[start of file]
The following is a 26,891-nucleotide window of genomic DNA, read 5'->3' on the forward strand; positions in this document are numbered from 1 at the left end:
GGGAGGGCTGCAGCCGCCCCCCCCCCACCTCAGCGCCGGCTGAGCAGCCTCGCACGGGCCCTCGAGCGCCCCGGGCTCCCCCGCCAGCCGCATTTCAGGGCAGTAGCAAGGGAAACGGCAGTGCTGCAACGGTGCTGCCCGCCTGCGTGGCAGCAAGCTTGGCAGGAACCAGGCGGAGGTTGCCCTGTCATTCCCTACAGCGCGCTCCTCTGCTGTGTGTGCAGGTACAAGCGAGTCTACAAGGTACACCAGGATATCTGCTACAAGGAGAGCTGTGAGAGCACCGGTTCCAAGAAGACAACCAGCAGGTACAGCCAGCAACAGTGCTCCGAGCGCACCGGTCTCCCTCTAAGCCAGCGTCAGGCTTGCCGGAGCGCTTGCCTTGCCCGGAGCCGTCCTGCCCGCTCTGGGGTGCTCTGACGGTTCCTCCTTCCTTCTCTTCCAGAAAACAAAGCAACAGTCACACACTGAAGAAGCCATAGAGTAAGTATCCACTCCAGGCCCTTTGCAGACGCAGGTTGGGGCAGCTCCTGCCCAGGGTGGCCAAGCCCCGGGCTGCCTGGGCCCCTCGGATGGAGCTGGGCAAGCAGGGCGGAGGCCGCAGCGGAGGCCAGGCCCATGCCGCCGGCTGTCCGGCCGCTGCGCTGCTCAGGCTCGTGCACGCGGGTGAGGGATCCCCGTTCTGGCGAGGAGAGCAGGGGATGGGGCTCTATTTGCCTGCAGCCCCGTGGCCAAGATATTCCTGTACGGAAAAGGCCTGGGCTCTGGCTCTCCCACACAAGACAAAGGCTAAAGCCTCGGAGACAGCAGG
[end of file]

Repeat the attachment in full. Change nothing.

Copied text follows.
The following is a 26,891-nucleotide window of genomic DNA, read 5'->3' on the forward strand; positions in this document are numbered from 1 at the left end:
GGGAGGGCTGCAGCCGCCCCCCCCCCACCTCAGCGCCGGCTGAGCAGCCTCGCACGGGCCCTCGAGCGCCCCGGGCTCCCCCGCCAGCCGCATTTCAGGGCAGTAGCAAGGGAAACGGCAGTGCTGCAACGGTGCTGCCCGCCTGCGTGGCAGCAAGCTTGGCAGGAACCAGGCGGAGGTTGCCCTGTCATTCCCTACAGCGCGCTCCTCTGCTGTGTGTGCAGGTACAAGCGAGTCTACAAGGTACACCAGGATATCTGCTACAAGGAGAGCTGTGAGAGCACCGGTTCCAAGAAGACAACCAGCAGGTACAGCCAGCAACAGTGCTCCGAGCGCACCGGTCTCCCTCTAAGCCAGCGTCAGGCTTGCCGGAGCGCTTGCCTTGCCCGGAGCCGTCCTGCCCGCTCTGGGGTGCTCTGACGGTTCCTCCTTCCTTCTCTTCCAGAAAACAAAGCAACAGTCACACACTGAAGAAGCCATAGAGTAAGTATCCACTCCAGGCCCTTTGCAGACGCAGGTTGGGGCAGCTCCTGCCCAGGGTGGCCAAGCCCCGGGCTGCCTGGGCCCCTCGGATGGAGCTGGGCAAGCAGGGCGGAGGCCGCAGCGGAGGCCAGGCCCATGCCGCCGGCTGTCCGGCCGCTGCGCTGCTCAGGCTCGTGCACGCGGGTGAGGGATCCCCGTTCTGGCGAGGAGAGCAGGGGATGGGGCTCTATTTGCCTGCAGCCCCGTGGCCAAGATATTCCTGTACGGAAAAGGCCTGGGCTCTGGCTCTCCCACACAAGACAAAGGCTAAAGCCTCGGAGACAGCAGG